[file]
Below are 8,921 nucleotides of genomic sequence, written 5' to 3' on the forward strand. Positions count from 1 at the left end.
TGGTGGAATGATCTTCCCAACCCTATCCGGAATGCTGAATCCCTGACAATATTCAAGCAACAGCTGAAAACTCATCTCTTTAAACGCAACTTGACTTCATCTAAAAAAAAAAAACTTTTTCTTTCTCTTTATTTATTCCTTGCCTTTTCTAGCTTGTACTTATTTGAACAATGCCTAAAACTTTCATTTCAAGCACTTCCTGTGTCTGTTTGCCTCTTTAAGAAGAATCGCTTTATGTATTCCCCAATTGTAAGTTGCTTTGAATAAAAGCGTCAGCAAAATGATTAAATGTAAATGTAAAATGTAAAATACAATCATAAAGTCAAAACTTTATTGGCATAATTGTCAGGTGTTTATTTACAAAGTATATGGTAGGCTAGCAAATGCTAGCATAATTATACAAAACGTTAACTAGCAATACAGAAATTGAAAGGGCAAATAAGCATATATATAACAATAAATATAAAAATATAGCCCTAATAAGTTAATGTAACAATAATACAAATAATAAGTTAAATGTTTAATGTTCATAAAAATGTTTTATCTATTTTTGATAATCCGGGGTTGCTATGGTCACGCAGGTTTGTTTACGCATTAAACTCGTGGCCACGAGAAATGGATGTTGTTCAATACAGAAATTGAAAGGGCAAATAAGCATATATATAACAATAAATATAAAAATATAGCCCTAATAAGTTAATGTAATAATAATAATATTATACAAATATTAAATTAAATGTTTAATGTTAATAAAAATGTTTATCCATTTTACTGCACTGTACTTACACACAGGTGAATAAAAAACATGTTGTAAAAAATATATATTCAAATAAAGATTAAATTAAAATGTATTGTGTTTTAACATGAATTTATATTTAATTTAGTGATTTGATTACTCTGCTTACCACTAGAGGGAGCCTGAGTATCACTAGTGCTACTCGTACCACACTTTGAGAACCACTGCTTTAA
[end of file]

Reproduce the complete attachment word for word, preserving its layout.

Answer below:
Below are 8,921 nucleotides of genomic sequence, written 5' to 3' on the forward strand. Positions count from 1 at the left end.
TGGTGGAATGATCTTCCCAACCCTATCCGGAATGCTGAATCCCTGACAATATTCAAGCAACAGCTGAAAACTCATCTCTTTAAACGCAACTTGACTTCATCTAAAAAAAAAAAACTTTTTCTTTCTCTTTATTTATTCCTTGCCTTTTCTAGCTTGTACTTATTTGAACAATGCCTAAAACTTTCATTTCAAGCACTTCCTGTGTCTGTTTGCCTCTTTAAGAAGAATCGCTTTATGTATTCCCCAATTGTAAGTTGCTTTGAATAAAAGCGTCAGCAAAATGATTAAATGTAAATGTAAAATGTAAAATACAATCATAAAGTCAAAACTTTATTGGCATAATTGTCAGGTGTTTATTTACAAAGTATATGGTAGGCTAGCAAATGCTAGCATAATTATACAAAACGTTAACTAGCAATACAGAAATTGAAAGGGCAAATAAGCATATATATAACAATAAATATAAAAATATAGCCCTAATAAGTTAATGTAACAATAATACAAATAATAAGTTAAATGTTTAATGTTCATAAAAATGTTTTATCTATTTTTGATAATCCGGGGTTGCTATGGTCACGCAGGTTTGTTTACGCATTAAACTCGTGGCCACGAGAAATGGATGTTGTTCAATACAGAAATTGAAAGGGCAAATAAGCATATATATAACAATAAATATAAAAATATAGCCCTAATAAGTTAATGTAATAATAATAATATTATACAAATATTAAATTAAATGTTTAATGTTAATAAAAATGTTTATCCATTTTACTGCACTGTACTTACACACAGGTGAATAAAAAACATGTTGTAAAAAATATATATTCAAATAAAGATTAAATTAAAATGTATTGTGTTTTAACATGAATTTATATTTAATTTAGTGATTTGATTACTCTGCTTACCACTAGAGGGAGCCTGAGTATCACTAGTGCTACTCGTACCACACTTTGAGAACCACTGCTTTAA